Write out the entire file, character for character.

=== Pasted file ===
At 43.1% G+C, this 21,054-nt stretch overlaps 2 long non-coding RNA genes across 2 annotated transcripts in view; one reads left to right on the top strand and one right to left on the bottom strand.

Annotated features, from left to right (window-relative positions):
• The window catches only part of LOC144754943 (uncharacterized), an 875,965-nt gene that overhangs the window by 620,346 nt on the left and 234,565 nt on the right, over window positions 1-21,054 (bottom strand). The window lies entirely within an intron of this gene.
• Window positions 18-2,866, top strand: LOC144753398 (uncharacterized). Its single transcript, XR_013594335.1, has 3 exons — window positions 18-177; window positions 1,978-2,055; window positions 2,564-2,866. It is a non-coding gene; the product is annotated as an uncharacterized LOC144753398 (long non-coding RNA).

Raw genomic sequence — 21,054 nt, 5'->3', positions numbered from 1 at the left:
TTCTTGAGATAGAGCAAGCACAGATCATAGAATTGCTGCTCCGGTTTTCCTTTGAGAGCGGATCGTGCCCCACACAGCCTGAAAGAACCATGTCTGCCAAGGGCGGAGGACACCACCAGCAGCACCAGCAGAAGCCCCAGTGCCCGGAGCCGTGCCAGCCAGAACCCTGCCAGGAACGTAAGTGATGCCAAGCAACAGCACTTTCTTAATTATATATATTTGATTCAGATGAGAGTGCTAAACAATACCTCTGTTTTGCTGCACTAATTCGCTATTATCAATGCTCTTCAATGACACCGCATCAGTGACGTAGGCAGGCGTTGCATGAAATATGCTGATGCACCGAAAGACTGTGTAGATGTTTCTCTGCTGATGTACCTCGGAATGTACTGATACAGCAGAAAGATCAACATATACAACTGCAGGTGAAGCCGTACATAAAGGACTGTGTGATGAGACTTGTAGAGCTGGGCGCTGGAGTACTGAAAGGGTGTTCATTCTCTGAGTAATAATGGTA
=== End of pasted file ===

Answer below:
At 43.1% G+C, this 21,054-nt stretch overlaps 2 long non-coding RNA genes across 2 annotated transcripts in view; one reads left to right on the top strand and one right to left on the bottom strand.

Annotated features, from left to right (window-relative positions):
• The window catches only part of LOC144754943 (uncharacterized), an 875,965-nt gene that overhangs the window by 620,346 nt on the left and 234,565 nt on the right, over window positions 1-21,054 (bottom strand). The window lies entirely within an intron of this gene.
• Window positions 18-2,866, top strand: LOC144753398 (uncharacterized). Its single transcript, XR_013594335.1, has 3 exons — window positions 18-177; window positions 1,978-2,055; window positions 2,564-2,866. It is a non-coding gene; the product is annotated as an uncharacterized LOC144753398 (long non-coding RNA).

Raw genomic sequence — 21,054 nt, 5'->3', positions numbered from 1 at the left:
TTCTTGAGATAGAGCAAGCACAGATCATAGAATTGCTGCTCCGGTTTTCCTTTGAGAGCGGATCGTGCCCCACACAGCCTGAAAGAACCATGTCTGCCAAGGGCGGAGGACACCACCAGCAGCACCAGCAGAAGCCCCAGTGCCCGGAGCCGTGCCAGCCAGAACCCTGCCAGGAACGTAAGTGATGCCAAGCAACAGCACTTTCTTAATTATATATATTTGATTCAGATGAGAGTGCTAAACAATACCTCTGTTTTGCTGCACTAATTCGCTATTATCAATGCTCTTCAATGACACCGCATCAGTGACGTAGGCAGGCGTTGCATGAAATATGCTGATGCACCGAAAGACTGTGTAGATGTTTCTCTGCTGATGTACCTCGGAATGTACTGATACAGCAGAAAGATCAACATATACAACTGCAGGTGAAGCCGTACATAAAGGACTGTGTGATGAGACTTGTAGAGCTGGGCGCTGGAGTACTGAAAGGGTGTTCATTCTCTGAGTAATAATGGTA